The Pennsylvania Department of State recently released two lists of the Pennsylvania residents whose state IDs have expired since last November (and thus can’t be used to verify their identity at the polls this fall), as well as a list of the active voters whose names don’t match up with the PennDOT database as currently having an ID. This second list is terribly sloppy (one database spells names like McCormack as “Mc Cormack,” and there’s all kinds of chaos with hyphens and apostrophes). But nonetheless, the best official data available suggests that as many as 280,000 voters in Philadelphia may need to get an ID between now and November to have their votes counted.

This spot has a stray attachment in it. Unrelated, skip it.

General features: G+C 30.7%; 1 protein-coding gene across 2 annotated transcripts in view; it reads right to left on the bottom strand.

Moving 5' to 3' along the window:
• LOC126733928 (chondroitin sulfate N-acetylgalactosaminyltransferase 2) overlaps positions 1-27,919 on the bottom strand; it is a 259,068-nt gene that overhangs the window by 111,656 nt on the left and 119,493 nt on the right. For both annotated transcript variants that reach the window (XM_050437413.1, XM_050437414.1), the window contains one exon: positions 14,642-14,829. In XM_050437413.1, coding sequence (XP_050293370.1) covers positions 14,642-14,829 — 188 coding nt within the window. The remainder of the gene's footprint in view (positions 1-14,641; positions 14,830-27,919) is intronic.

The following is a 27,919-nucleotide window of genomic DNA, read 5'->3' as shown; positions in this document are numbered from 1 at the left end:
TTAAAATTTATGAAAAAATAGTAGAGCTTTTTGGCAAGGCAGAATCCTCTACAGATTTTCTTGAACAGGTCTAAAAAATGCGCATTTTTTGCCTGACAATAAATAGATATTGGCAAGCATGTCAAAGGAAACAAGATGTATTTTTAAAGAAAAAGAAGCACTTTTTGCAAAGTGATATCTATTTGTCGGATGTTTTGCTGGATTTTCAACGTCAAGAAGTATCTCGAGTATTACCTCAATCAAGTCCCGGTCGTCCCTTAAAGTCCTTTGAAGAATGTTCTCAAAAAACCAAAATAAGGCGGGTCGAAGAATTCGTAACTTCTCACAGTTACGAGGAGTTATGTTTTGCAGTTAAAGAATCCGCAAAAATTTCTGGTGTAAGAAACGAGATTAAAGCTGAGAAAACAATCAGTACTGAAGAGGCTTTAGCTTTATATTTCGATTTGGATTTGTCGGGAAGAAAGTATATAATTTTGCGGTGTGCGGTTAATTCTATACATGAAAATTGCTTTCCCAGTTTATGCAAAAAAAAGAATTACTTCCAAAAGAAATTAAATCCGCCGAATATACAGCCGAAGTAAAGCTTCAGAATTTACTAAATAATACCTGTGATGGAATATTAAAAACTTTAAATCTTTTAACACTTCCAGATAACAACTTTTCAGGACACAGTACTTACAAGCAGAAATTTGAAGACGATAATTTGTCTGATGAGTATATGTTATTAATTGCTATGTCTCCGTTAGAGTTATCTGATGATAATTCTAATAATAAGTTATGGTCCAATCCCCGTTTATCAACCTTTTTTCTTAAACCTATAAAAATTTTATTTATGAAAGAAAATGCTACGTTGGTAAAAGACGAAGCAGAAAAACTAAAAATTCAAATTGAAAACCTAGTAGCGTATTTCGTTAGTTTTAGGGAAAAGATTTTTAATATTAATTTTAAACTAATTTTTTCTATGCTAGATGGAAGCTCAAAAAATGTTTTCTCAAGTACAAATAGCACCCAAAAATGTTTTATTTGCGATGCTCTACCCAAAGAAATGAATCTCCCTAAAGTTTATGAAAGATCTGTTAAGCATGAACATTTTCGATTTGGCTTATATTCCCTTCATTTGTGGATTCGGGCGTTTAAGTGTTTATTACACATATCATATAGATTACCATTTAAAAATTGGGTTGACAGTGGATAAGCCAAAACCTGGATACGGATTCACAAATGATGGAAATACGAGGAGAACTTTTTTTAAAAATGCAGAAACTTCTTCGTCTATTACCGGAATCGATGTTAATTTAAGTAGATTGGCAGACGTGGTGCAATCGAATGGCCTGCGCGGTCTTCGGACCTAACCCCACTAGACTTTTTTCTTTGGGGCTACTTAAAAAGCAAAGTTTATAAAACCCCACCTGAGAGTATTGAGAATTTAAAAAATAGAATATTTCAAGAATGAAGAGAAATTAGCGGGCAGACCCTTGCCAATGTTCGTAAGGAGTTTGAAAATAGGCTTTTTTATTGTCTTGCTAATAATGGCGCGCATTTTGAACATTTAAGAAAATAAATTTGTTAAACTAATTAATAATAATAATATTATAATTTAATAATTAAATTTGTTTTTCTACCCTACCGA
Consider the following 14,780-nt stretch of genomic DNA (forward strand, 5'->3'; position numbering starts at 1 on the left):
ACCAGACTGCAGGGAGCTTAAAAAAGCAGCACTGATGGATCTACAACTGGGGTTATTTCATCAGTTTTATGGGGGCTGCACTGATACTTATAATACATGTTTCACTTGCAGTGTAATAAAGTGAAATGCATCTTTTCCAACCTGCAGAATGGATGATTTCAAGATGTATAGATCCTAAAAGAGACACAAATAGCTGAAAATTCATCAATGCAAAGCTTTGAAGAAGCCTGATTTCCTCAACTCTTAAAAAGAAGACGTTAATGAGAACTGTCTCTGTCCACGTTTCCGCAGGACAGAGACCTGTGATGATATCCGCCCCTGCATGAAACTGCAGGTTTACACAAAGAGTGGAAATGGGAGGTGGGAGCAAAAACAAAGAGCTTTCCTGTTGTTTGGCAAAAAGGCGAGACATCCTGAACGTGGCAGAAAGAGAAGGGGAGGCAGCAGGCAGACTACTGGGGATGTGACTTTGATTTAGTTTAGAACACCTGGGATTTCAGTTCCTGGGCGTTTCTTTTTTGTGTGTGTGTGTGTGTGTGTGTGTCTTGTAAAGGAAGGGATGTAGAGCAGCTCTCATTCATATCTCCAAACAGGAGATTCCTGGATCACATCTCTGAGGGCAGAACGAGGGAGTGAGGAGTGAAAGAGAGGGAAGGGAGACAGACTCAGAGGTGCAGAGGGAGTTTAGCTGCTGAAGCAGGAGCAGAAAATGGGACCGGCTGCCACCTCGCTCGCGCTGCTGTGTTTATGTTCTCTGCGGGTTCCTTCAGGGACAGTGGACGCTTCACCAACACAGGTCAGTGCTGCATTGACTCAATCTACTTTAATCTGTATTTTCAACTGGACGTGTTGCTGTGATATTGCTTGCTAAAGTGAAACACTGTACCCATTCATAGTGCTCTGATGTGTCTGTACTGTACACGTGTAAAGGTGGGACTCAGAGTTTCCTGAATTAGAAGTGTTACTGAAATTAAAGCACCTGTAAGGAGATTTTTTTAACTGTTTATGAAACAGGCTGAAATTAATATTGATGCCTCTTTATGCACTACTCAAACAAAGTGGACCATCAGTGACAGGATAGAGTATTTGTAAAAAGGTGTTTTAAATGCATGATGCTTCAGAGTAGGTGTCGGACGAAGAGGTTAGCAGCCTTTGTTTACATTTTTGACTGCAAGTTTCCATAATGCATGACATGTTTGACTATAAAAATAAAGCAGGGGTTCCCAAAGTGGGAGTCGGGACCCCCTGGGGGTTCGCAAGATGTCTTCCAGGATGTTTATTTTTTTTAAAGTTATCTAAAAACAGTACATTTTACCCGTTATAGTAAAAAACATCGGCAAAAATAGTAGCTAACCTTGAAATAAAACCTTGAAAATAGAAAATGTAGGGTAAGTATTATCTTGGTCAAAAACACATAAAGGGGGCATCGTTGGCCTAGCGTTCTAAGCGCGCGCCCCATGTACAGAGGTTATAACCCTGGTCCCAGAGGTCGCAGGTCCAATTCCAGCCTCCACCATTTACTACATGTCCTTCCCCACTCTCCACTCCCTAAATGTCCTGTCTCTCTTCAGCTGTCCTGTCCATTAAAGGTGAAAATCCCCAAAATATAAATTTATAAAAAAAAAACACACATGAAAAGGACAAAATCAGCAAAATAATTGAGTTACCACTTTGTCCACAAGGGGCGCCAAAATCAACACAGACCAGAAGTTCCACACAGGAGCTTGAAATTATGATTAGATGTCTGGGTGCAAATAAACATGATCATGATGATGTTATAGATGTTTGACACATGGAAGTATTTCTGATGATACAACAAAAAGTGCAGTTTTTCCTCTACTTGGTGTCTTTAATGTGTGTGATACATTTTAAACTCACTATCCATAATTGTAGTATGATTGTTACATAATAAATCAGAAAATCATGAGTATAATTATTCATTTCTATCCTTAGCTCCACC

“Nearly 500,000 eligible voters in 10 states with restrictive voter ID laws live in households without vehicles and reside at least 10 miles from an ID-issuing office open more than two days a week, a new Brennan Center for Justice study found. Because many of these voters may not have driver’s licenses — and nearly all live in rural areas with dwindling public transportation options — it could be significantly harder for them to get an ID and cast a ballot. The Brennan Center’s study undercuts the claim by many politicians in restrictive ID states that eligible voters can easily obtain a free ID to vote. A federal court considered this issue last week during a trial over Texas’s voter ID law, and Pennsylvania’s ID law will go before a state judge next Wednesday…. The Center’s research shows 1 in 10 eligible voters lack the necessary government-issued photo ID required by new restrictive voter ID laws, including 25 percent of African-Americans and 18 percent of Americans over 65.” — Study: 500,000 Americans Could Face Significant Challenges to Obtain Photo ID to Vote | Brennan Center for Justice